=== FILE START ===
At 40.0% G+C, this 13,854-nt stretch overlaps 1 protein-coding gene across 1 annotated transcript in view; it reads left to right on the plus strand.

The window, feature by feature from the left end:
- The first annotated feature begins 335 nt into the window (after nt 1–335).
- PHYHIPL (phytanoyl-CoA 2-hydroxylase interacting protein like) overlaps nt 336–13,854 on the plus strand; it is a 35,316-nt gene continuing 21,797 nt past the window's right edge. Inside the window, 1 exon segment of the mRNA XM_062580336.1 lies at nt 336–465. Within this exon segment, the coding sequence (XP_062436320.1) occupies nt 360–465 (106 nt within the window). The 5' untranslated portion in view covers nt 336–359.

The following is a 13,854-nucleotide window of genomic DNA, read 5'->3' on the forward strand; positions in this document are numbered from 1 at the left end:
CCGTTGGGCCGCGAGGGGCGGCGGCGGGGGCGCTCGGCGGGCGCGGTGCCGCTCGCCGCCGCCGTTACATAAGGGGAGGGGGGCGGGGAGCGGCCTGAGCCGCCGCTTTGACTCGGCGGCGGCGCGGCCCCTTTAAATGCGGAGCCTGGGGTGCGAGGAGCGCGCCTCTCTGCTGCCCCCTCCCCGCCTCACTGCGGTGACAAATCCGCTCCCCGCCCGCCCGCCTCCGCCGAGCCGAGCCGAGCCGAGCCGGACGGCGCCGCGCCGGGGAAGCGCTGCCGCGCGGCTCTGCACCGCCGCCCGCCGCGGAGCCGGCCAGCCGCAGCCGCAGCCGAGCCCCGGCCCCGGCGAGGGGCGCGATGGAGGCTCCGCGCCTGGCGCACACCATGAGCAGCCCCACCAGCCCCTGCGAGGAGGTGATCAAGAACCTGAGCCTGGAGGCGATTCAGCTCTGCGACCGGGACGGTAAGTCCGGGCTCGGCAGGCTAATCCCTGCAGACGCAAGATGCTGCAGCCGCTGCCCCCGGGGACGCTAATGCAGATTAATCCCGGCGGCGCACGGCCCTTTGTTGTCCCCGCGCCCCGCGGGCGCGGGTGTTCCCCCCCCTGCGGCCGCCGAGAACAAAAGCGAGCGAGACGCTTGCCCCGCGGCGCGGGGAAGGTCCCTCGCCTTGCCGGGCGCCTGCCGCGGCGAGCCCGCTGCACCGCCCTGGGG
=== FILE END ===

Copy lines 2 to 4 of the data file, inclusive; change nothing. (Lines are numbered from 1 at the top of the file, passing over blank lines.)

The window, feature by feature from the left end:
- The first annotated feature begins 335 nt into the window (after nt 1–335).
- PHYHIPL (phytanoyl-CoA 2-hydroxylase interacting protein like) overlaps nt 336–13,854 on the plus strand; it is a 35,316-nt gene continuing 21,797 nt past the window's right edge. Inside the window, 1 exon segment of the mRNA XM_062580336.1 lies at nt 336–465. Within this exon segment, the coding sequence (XP_062436320.1) occupies nt 360–465 (106 nt within the window). The 5' untranslated portion in view covers nt 336–359.